Chenmou Elm – Ulmus chenmoui

Chenmou Elm – Ulmus chenmoui
Family Ulmaceae – Zelkova, Hackberry, Elm

Also called sugar hackberry, Texas sugarberry, lowland hackberry, or palo blanco (white hair).

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Chenmou Elm foliage
Chenmou Elm is a small deciduous tree native to Anhui and Jiangsu provinces in eastern China, where it is found at elevations below 200 m on the Langya Shan and Baohua Shan mountains . Growing to a height of 20 m, its slender trunk rarely exceeds 0.5 m in diameter. The bark exfoliates in irregular flakes. Its wing-less twigs bear comparatively large obovate to oblong leaves up to 18 cm in length [1]. The wind-pollinated petal-less flowers are produced on second-year shoots in March; the samarae are obovate < 25 mm long by 17 mm wide and ripen in April.

The tree is rare in cultivation in the West, but was evaluated by Mittempergher in Italy, who found it to have a low susceptibility to Dutch elm disease and elm leaf beetle. It also featured in elm trials conducted by the Institut Nationale de la Recherche Agronomique (INRA) on gravelly soils in the Bois de Vincennes, Paris, but most specimens were killed by drought.

Chenmou Elm
12-year-old Chenmou Elm

The Morton Arboretum, at Lisle, Illinois, is home to the largest Elm collection in North America. Under study, the collection includes almost all of the 22 Elm species native to China, a dozen of which show resistance to Dutch elm disease and elm yellows. The Arboretum in past years has bred and marketed five new elm varieties resistant to Dutch elm disease.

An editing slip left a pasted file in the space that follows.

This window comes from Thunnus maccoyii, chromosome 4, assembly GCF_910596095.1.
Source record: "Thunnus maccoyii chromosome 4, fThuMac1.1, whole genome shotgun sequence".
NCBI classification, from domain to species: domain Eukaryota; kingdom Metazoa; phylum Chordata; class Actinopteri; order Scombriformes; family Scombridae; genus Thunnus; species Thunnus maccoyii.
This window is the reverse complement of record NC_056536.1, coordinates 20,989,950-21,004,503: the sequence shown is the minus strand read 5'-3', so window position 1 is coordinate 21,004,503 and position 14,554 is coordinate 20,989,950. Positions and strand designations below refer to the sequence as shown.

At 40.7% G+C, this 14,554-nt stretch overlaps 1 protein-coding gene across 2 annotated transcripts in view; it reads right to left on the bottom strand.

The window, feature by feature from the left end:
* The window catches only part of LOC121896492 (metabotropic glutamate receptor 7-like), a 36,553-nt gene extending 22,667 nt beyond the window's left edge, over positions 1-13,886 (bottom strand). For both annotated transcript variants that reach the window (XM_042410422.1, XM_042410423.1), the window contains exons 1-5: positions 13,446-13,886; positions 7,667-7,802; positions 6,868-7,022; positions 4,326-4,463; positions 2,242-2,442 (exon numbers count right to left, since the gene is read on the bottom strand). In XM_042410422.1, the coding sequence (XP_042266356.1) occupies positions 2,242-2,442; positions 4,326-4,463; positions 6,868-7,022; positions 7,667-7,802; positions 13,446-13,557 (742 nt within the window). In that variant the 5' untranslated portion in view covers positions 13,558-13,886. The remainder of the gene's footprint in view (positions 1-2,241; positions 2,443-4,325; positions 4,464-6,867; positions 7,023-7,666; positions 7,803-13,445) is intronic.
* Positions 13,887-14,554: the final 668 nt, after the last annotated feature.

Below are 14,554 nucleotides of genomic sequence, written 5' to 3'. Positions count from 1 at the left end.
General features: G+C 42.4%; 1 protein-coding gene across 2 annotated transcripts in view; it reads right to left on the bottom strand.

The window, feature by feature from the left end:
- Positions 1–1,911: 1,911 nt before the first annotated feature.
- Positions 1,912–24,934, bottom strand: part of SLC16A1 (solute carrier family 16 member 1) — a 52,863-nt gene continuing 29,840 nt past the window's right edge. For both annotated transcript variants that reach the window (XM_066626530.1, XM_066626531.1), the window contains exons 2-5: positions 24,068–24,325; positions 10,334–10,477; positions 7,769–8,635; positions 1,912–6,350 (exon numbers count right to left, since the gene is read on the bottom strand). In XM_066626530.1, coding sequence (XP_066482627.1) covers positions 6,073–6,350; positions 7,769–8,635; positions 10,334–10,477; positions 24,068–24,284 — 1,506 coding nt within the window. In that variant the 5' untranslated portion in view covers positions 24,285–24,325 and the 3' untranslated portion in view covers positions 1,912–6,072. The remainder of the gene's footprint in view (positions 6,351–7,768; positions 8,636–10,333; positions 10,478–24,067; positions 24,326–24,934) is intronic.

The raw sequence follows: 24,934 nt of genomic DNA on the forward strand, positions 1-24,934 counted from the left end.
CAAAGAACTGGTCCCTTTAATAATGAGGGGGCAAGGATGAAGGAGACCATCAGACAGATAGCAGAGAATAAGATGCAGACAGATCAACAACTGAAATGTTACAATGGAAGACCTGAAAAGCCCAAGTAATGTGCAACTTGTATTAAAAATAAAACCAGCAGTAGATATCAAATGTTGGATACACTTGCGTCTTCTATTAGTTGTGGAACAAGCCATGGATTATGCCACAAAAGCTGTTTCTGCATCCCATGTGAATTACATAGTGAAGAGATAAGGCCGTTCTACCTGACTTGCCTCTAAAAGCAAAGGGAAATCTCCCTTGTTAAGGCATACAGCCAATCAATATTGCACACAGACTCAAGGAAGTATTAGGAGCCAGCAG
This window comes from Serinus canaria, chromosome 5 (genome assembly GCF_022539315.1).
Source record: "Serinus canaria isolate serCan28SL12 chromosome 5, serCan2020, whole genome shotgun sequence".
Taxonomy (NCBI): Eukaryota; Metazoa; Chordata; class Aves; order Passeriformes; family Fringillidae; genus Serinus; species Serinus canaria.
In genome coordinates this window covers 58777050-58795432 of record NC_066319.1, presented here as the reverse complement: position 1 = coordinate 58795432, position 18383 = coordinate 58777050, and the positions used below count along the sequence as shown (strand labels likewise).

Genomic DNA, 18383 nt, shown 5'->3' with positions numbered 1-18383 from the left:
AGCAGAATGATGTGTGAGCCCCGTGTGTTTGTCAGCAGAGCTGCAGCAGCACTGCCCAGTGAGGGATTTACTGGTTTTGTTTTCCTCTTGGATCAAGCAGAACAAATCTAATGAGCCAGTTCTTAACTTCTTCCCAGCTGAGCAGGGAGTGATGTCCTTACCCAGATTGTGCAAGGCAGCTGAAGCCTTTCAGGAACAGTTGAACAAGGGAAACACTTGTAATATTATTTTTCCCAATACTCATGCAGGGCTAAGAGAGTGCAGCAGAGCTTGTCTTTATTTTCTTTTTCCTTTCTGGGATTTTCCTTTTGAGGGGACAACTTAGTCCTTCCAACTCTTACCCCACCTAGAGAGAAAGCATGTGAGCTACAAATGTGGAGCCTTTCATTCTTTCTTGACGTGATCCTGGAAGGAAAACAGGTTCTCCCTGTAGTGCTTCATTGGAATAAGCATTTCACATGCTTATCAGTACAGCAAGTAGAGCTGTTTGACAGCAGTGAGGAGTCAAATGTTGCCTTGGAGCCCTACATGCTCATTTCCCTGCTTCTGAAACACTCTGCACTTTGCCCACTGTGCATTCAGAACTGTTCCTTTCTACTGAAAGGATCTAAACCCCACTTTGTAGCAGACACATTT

The 12 species being studied are: the Bergmann (featured here), Taihang Mountain (U. taihangshanensis), Tibetan (U. microcarpa), Anhui (U. gaussenii), Hebei (U. lamellosa), Harbin (U. harbinensis), corkbark (U. propinqua var. suberosa), plum-leaved (U. prunifolia), Chenmou (Ulmus chenmoui), Gansu (Ulmus glaucescens var. lasiocarpa), chestnut-leaved (U. castaneifolia) and David (U. davidiana var. mandshurica) elms.

These 12 Chinese trees are virtually unknown in the U.S., but are under close study at the arboretum. Dendrologist Emeritus and former research director Dr. George Ware, and Arboretum Assistant Director of Collections Kunso Kim are responsible for their observation and data collection. Their efforts may help ameliorate the effects of numerous maladies affecting trees around the world, such as Emerald Ash Borer, Oak wilt, Asian Longhorned Beetle, Pine Sawyer Beetle, et al.

“These and other problems underscore the urgent need for the Arboretum and others to continue seeking new species for urban use," Kim says. The average lifespan of an urban tree is fewer than 10 years, according to Ware. But "planting hardier trees increases the likelihood of a longer life span and a greener world – a goal that has never been more important than now, with climate change upon us.”[2]

Chenmou Elm Bark


  1. Chenmou elm, Morton Arboretum acc. 51-96-1 photos © Bruce Marlin
  2. The Morton Arboretum, Arboretum Records Honor, Milestone; Looks to Future
  3. Ohio State University, Ohio Trees, Bulletin 700-00 "Ulmus – Elm" Key to Ulmus Species
Tree Encyclopedia / North American Insects & Spiders is dedicated to providing scientific and educational resources for our users through use of large images and macro photographs of flora and fauna.

Family Ulmaceae – Zelkovas, Hackberries and Elms
There are about 200 species of trees and shrubs in Ulmaceae. Elms fell victim to Dutch Elm disease during the 1950s; until that time, they were the premier shade tree along the streets of our American towns and cities. The Morton Arboretum in past years has bred and marketed five new elm varieties resistant to Dutch elm disease.
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